Summary: This passage gives us a no-fail recipe for joy.

Nehemiah 8:1-3, 5-6, 8-10

The other day one of the ladies of the church stopped by my office and gave me this beautiful cookbook. It was put together by an organization she belongs to, and it contains about 500 recipes. Some of these recipes are very elaborate, like this one for lasagna. It has 19 ingredients and half a page of instructions. Some are very simple, like this one for holiday punch, which contains three ingredients and has the instructions, "mix together."

Each of us has our favorite recipes, the men as well as the women. We love the dishes themselves, and we also love cooking them. We memorize some of our favorites and make them whenever possible. Others we make only on special occasions.

The names that we give recipes sometimes don’t seem to tell a lot about them. Some bear the name of the person who originally thought them up, like Janet’s Chocolate Chip Cookies, or Aunt Molly’s Corn Meal Griddle Cakes. Other names are pretty cut and dried, like White cake, or Biscuits. Some of the names don’t give even a clue about what they really are, like Elephant Ears or Copper Pennies.

Recipes don’t always have to be for something we eat. We’ve all heard of a recipe for success, or a recipe for disaster. And we’ve all used recipes to make stuff that’s not meant to be eaten. I’ve seen recipes for stained glass and Christmas tree ornaments.

Not all of our attempts to use a recipe come out right. I’ve followed recipes to the letter, only to be stuck with a pot full of something inedible. Most of us have made fudge that had to be eaten with a spoon, if it could be eaten at all. There are many factors that determine whether or not our recipe comes out right - quality of ingredients, weather, altitude, what kind of stove we’re cooking on. Sometimes it seems as if nothing will come out right, no matter what we do.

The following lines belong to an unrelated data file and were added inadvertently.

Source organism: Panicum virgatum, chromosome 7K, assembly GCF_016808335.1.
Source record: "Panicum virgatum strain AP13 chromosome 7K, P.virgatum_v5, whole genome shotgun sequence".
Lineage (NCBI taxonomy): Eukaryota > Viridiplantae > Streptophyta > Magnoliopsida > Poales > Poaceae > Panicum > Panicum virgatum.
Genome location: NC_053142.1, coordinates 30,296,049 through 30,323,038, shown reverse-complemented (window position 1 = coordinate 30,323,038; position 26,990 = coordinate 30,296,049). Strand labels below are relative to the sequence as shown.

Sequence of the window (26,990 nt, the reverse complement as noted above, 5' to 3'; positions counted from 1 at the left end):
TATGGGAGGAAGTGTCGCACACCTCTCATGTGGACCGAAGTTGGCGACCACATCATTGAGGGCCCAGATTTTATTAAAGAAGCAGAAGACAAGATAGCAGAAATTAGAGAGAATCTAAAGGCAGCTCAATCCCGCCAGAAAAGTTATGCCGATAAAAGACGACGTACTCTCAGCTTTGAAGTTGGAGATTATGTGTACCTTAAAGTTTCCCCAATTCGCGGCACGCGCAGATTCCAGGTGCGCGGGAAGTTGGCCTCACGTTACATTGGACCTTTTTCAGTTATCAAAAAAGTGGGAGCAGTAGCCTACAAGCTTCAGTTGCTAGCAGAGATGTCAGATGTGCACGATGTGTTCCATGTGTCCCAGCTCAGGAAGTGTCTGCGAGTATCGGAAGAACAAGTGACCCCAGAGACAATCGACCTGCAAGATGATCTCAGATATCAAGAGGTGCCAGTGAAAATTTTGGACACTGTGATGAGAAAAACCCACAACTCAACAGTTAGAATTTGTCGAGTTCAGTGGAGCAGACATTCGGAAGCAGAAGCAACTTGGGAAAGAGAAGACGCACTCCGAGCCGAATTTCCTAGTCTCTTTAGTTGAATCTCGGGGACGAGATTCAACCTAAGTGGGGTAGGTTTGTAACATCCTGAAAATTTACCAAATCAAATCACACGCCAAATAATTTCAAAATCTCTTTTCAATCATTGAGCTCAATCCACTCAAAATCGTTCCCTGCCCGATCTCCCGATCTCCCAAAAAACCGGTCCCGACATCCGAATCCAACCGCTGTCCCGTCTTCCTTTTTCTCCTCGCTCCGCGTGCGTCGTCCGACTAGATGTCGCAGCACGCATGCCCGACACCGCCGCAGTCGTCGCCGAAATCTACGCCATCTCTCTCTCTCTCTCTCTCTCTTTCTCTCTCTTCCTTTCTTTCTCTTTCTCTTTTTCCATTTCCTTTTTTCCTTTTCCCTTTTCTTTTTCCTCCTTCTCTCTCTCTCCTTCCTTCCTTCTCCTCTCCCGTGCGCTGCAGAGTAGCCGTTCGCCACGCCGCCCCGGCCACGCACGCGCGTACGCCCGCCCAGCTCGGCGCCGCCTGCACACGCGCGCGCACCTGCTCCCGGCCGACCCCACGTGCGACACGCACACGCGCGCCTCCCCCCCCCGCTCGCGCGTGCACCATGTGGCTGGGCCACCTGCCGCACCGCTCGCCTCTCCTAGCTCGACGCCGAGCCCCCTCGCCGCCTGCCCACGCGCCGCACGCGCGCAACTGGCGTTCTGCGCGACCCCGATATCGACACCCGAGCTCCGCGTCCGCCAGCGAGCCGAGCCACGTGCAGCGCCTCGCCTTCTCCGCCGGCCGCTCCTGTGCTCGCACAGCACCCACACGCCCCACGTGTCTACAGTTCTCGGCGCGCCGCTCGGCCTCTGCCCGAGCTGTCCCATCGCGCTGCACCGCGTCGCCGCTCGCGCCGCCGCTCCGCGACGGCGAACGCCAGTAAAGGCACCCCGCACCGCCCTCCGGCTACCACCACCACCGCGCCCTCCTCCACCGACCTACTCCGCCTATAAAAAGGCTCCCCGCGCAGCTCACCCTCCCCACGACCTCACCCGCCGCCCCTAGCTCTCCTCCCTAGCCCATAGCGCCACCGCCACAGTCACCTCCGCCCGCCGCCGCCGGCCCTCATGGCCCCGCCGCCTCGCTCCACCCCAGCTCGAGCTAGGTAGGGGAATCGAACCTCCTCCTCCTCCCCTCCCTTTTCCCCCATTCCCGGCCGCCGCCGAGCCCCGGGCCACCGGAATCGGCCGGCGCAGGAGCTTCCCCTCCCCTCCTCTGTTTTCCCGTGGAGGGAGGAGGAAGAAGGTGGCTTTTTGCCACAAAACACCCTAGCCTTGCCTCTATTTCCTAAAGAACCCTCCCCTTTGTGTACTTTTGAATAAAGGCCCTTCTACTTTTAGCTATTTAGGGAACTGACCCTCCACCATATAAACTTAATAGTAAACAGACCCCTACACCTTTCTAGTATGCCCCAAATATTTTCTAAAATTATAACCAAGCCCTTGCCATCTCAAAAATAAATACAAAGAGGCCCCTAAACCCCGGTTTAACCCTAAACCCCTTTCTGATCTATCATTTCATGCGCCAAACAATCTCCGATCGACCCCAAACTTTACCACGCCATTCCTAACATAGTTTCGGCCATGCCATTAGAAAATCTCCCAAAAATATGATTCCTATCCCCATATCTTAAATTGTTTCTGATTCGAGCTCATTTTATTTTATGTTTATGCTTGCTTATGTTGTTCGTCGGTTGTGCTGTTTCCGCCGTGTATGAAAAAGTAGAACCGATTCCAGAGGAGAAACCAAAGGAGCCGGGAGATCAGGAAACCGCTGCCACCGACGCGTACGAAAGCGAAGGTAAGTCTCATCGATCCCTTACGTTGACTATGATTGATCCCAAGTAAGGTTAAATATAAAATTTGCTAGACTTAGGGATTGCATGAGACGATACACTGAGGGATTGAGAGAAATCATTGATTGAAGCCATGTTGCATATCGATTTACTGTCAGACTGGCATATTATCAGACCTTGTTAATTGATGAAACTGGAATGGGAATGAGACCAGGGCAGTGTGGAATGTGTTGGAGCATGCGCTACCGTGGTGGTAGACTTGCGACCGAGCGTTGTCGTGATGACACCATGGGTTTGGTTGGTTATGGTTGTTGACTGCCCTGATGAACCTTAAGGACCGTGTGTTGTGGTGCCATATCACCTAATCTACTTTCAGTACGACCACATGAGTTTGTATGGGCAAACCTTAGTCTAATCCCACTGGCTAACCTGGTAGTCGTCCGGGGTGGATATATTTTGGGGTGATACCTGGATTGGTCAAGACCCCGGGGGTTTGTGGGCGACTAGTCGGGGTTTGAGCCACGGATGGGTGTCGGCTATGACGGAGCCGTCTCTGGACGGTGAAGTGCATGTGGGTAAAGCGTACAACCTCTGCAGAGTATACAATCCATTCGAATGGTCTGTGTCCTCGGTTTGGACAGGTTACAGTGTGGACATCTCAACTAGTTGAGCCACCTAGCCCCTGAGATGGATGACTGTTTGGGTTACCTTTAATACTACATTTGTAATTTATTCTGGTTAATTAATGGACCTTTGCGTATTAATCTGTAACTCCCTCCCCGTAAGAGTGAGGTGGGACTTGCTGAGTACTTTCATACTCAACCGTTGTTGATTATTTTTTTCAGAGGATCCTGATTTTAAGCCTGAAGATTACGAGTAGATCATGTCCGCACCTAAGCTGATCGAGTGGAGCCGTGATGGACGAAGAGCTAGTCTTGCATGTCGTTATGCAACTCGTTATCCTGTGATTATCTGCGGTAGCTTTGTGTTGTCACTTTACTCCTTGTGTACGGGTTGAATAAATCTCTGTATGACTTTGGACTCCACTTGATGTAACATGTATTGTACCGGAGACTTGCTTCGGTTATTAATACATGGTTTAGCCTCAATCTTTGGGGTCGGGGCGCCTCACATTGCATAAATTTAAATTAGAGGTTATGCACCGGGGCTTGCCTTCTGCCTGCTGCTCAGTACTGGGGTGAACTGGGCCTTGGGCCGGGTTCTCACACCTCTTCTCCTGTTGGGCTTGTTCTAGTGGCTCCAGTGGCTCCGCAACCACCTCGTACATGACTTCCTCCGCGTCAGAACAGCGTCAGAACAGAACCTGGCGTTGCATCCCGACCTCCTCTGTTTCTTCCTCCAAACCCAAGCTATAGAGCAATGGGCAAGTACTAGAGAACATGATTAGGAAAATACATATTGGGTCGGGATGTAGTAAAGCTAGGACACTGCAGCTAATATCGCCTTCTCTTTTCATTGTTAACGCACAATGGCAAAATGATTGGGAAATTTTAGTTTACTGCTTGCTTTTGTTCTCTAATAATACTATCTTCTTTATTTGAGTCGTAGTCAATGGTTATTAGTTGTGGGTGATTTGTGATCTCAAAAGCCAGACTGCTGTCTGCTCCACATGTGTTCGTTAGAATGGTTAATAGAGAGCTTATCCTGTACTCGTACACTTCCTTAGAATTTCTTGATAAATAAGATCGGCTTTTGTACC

When we’re looking for new recipes, I think most of us are drawn to ones with names that offer some sort of guarantee. How many of us have picked out recipes like No-Fail Fudge, Guaranteed No-Stick Pancakes, Never-Fall Cake, or Always Light and Fluffy Biscuits? These are the recipes that grab our attention. We want to make something that’s easy and that always comes out right.

We don’t think of our Bible as being a cookbook. There aren’t any recipes in it for bread or meat dishes or appetizers. You won’t find instructions on how to bake a casserole or stretch a few fish to feed five thousand. There are recipes in it though, for things we need as much as or more than we need food. There’s a recipe in today’s scripture, and that’s what I want to talk about.

The books of Ezra and Nehemiah tell the story of Israel’s history from the first return to Jerusalem in 538 B.C. to the end of Nehemiah’s second term as governor of Judah in 400 B.C. Apparently the material was first split up into two books by Jerome, who produced the Latin translation known as the Vulgate, which is the authoritative translation of the Roman Catholic Church. Before Jerome’s time, the account was treated as one book in the earliest Hebrew and Greek manuscripts.

During the early centuries of the Christian era, the standard text, or the Masoretic text, was meticulously preserved by Jewish scholars known as Masoretes, who counted all the words in order to be sure that no one would ever add or take away a single one. When the rabbis did their counting, Ezra and Nehemiah were a single scroll, which explains why the story of Ezra is found partly in our book of Ezra and partly in the book of Nehemiah.

The book of Ezra focuses on the rebuilding of the Temple after the people started returning from exile. The book of Nehemiah provides an account of the rebuilding of the walls of Jerusalem. According to today’s text, Ezra and Nehemiah were contemporaries, although Ezra was probably much older. Nehemiah, as governor, was the political leader and Ezra, as priest and scribe, was the religious leader.

In those days, a scribe was a combination of lawyer, notary public, scholar, and consultant. They were among the most educated people, so they were teachers.

A great crowd of people had gathered on the square, in front of the Water Gate, which is thought to be a gate that led out to the spring of Gihon. The crowd consisted of men, women, and children, and they had Ezra bring out the Book of the Law of Moses. This would have been the Pentateuch, or Torah, the first five books of our Old Testament, which contain the law that God had given the people.

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